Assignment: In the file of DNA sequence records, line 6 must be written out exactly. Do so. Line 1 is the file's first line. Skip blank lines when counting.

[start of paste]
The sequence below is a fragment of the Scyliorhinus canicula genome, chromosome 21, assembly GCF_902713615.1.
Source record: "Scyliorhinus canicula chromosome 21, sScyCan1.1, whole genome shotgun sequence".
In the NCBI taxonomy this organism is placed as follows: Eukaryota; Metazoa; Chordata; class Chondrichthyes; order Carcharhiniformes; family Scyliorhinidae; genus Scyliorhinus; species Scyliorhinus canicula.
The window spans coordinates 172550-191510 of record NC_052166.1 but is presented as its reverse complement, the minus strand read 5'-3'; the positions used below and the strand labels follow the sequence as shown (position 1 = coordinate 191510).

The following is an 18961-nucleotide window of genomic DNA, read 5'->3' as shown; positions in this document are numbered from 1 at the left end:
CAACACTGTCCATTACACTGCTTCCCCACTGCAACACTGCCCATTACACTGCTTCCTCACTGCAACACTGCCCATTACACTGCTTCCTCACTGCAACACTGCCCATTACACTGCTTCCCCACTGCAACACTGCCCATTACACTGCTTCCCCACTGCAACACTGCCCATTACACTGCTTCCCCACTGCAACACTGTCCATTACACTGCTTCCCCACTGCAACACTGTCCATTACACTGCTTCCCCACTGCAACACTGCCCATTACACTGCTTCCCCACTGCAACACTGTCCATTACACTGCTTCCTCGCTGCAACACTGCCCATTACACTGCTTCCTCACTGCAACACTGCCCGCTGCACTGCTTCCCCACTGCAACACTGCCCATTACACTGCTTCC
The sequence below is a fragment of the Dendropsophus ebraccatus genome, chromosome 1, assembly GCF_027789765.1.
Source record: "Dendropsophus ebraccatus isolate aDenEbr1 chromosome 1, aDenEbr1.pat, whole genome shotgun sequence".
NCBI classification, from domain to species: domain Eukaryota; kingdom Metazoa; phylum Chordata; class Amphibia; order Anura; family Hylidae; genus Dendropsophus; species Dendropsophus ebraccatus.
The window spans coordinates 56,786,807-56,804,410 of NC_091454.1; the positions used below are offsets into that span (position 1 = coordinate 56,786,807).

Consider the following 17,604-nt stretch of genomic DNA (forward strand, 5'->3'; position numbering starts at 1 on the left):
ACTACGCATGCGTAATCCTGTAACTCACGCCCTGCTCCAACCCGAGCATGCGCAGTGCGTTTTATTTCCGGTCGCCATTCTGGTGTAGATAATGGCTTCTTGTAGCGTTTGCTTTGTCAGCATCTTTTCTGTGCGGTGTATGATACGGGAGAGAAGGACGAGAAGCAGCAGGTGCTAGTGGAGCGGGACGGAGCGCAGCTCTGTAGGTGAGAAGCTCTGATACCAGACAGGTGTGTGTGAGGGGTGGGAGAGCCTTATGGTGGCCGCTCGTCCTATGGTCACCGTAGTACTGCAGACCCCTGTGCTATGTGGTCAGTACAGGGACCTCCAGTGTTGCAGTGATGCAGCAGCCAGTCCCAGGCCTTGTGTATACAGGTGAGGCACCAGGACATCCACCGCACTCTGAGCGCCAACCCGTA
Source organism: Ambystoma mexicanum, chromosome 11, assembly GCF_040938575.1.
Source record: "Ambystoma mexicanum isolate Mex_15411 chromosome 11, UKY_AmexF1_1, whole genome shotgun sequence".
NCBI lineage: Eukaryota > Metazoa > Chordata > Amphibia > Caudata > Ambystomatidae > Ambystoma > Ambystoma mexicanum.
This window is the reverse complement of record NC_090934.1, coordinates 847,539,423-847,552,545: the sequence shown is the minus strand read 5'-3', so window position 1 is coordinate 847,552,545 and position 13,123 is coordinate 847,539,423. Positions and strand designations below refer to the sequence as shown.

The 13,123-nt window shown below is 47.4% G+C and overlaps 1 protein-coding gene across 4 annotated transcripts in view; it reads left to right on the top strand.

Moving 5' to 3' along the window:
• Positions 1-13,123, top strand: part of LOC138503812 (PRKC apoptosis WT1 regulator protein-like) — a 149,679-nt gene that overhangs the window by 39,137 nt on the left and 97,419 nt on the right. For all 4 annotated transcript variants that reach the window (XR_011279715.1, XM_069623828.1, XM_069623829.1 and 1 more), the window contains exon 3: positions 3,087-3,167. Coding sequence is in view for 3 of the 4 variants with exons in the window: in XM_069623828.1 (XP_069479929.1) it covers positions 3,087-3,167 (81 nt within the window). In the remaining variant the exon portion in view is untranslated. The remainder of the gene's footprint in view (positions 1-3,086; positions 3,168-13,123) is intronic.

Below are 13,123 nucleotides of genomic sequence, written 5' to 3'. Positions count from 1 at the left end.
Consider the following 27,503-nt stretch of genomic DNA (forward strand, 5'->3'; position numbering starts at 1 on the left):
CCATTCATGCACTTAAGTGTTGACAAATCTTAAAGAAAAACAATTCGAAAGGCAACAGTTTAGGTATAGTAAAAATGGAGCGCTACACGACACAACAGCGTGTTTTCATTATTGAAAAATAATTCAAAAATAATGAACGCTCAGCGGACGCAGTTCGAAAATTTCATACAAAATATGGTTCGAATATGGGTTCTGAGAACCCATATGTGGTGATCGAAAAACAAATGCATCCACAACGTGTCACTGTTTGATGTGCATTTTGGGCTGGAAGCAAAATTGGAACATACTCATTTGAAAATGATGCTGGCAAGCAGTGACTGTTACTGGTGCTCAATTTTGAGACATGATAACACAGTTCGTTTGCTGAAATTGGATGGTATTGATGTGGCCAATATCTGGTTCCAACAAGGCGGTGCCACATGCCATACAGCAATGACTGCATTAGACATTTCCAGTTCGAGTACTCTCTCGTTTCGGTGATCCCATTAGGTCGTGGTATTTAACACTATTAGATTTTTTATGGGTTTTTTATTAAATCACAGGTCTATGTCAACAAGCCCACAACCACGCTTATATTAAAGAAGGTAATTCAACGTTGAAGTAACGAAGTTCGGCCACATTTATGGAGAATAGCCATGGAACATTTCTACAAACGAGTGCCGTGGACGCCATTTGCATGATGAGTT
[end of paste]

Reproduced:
CAACACTGTCCATTACACTGCTTCCCCACTGCAACACTGCCCATTACACTGCTTCCTCACTGCAACACTGCCCATTACACTGCTTCCTCACTGCAACACTGCCCATTACACTGCTTCCCCACTGCAACACTGCCCATTACACTGCTTCCCCACTGCAACACTGCCCATTACACTGCTTCCCCACTGCAACACTGTCCATTACACTGCTTCCCCACTGCAACACTGTCCATTACACTGCTTCCCCACTGCAACACTGCCCATTACACTGCTTCCCCACTGCAACACTGTCCATTACACTGCTTCCTCGCTGCAACACTGCCCATTACACTGCTTCCTCACTGCAACACTGCCCGCTGCACTGCTTCCCCACTGCAACACTGCCCATTACACTGCTTCC